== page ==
WASHINGTON (AP) -- House lawmakers are softening their stance on denying bonuses to employees of bailed-out financial institutions.
The lawmakers are taking their cues from the White House, which needs Wall Street's help to get rid of toxic assets on banks' books.
A congressional panel is expected to endorse a bonus tax tomorrow. But the vote will be on legislation that is less severe than the 90 percent tax pushed by lawmakers angered by bonuses handed out by troubled insurer AIG.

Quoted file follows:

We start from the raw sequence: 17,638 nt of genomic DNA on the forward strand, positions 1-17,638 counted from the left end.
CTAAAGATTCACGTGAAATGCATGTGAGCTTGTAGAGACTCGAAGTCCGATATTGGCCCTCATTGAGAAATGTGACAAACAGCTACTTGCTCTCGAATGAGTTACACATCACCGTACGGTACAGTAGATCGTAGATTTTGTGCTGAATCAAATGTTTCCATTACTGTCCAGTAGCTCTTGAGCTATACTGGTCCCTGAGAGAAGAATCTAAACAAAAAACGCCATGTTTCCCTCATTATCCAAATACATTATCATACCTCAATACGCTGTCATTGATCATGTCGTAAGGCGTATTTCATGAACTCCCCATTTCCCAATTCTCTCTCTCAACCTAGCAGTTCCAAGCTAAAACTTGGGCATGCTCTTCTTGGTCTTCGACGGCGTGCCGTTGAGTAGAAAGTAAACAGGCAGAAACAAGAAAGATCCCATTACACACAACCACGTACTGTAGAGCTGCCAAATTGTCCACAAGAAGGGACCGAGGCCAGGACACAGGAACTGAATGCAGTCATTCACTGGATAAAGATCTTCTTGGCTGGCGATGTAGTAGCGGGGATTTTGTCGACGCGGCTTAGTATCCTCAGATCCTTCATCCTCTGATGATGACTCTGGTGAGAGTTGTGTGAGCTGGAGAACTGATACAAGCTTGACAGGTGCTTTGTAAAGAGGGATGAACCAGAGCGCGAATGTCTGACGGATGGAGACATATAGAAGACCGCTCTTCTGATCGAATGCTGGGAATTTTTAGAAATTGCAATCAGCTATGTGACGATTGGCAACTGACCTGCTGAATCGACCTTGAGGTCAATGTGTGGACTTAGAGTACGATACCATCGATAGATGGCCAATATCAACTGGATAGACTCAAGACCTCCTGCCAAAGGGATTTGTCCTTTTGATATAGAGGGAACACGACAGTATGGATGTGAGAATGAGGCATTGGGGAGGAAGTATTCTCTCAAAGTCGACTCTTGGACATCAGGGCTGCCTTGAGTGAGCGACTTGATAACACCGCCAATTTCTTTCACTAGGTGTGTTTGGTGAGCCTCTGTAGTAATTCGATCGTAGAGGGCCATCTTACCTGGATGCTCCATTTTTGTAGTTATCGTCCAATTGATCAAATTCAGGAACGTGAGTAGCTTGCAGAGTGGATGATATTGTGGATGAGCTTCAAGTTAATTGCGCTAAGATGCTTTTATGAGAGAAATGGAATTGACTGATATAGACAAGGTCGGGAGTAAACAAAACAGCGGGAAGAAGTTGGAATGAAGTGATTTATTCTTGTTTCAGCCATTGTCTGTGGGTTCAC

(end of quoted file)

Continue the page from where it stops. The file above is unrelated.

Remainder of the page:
The House Financial Services Committee's proposal would let Treasury Secretary Timothy Geithner and financial regulators decide if employee compensation was "unreasonable" or "excessive."
The proposal would not force AIG employees to give back money already paid to them. But it would empower the government to stop future payouts by financial institutions even if employees have been promised the money.
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